Aim: To investigate the role of CYP2E1 in isoniazid (INH)-induced hepatotoxicity and the influence of rifampicin (RFP) on INH-induced liver injury.
Methods: Rats were treated with INH alone (100 mg/kg, ip) or co-administered with RFP (100 mg/kg, ig) for 10 d and 21 d. Hepatotoxicity was assayed by plasma enzymes (sALT, sAST) and histopathological examinations. Hepatic CYP2E1 activity was measured by aniline hydroxylase (ANH), and CYP2E1 mRNA expression was determined by RT-PCR. Plasma hydrazine concentration was determined by RP-HPLC.
Results: For a 10 d INH-treatment, hepatic CYP2E1 level was increased to 3.7-fold over the control; liver impairment appeared after 21 d treatment, while CYP2E1 and plasma hydrazine were, respectively, increased to 4.6-fold and 1.7-fold. However, in INH-RFP group for 10 d, CYP2E1 and plasma hydrazine were, respectively, decreased by 13 % and 18 % over INH group; similarly, hepatic injury is equal to INH group appeared after 21 d, and CYP2E1 was further decreased by 26 %. Correlation analysis showed that sALT had a positive correlation with plasma hydrazine and with CYP2E1 activity; CYP2E1 activity was also markedly correlated with plasma hydrazine. And compared with control, there is no difference in changes of CYP2E1 mRNA expression in INH and INH-RFP treatment for 21 d.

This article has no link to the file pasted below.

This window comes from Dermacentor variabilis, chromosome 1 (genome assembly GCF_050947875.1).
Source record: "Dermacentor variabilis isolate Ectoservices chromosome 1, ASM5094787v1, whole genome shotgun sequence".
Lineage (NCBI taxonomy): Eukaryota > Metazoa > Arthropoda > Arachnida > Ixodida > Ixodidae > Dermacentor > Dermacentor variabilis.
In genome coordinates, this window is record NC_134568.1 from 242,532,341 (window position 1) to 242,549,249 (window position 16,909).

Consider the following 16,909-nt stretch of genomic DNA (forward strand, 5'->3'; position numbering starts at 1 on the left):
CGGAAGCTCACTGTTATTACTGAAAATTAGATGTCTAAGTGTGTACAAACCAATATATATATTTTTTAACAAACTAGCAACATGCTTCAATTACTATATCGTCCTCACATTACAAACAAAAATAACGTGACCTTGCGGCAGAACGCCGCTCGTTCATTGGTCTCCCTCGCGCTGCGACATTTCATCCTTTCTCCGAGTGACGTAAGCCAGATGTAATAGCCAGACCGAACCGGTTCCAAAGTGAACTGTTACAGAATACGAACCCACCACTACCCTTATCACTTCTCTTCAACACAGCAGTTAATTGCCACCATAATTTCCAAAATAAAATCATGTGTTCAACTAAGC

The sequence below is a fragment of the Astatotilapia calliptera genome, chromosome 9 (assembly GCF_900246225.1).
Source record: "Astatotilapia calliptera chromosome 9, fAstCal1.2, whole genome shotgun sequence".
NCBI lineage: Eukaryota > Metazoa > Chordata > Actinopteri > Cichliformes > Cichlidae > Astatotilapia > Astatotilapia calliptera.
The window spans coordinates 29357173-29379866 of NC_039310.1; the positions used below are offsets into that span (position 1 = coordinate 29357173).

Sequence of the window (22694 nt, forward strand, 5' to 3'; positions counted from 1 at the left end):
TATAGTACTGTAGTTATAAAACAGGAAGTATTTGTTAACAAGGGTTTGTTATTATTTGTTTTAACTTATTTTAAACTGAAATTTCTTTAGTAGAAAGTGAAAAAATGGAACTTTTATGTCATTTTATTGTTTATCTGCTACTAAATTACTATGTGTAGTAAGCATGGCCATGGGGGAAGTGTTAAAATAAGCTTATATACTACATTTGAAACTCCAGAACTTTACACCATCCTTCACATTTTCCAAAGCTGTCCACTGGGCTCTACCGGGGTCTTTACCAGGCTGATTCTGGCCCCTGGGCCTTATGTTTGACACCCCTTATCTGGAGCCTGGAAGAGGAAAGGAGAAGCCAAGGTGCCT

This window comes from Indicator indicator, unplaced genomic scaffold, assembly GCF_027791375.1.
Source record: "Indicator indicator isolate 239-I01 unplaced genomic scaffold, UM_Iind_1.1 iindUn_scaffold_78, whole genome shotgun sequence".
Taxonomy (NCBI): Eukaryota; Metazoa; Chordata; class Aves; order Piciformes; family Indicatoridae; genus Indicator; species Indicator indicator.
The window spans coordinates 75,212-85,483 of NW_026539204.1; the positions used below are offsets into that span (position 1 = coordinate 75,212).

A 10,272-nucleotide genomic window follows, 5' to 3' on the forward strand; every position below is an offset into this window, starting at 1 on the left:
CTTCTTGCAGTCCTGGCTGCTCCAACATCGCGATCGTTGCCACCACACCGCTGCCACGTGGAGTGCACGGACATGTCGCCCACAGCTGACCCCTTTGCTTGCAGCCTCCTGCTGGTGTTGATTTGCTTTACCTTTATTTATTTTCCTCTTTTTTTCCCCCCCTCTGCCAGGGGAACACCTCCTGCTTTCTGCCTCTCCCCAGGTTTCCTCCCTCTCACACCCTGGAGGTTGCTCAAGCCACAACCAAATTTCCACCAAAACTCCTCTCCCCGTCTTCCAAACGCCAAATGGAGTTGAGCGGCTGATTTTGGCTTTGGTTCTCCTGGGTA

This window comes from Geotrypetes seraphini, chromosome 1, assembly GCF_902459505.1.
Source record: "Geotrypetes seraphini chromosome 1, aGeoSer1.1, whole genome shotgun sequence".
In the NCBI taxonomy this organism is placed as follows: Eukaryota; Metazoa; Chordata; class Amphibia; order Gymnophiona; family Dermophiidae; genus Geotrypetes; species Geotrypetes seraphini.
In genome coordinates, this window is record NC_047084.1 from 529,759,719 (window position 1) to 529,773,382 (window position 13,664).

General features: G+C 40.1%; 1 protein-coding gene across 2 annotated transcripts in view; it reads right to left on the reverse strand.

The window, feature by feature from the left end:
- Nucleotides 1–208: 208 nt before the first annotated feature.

Conclusion: The metabolite of INH, hydrazine, plays an important role in INH-induced hepatotoxicity in rats. The induction of CYP2E1 by hydrazine is involved in the hepatotoxicity of INH. RFP does not exacerbate INH-induced hepatotoxicity in short term, which relates to down-regulation of CYP2E1.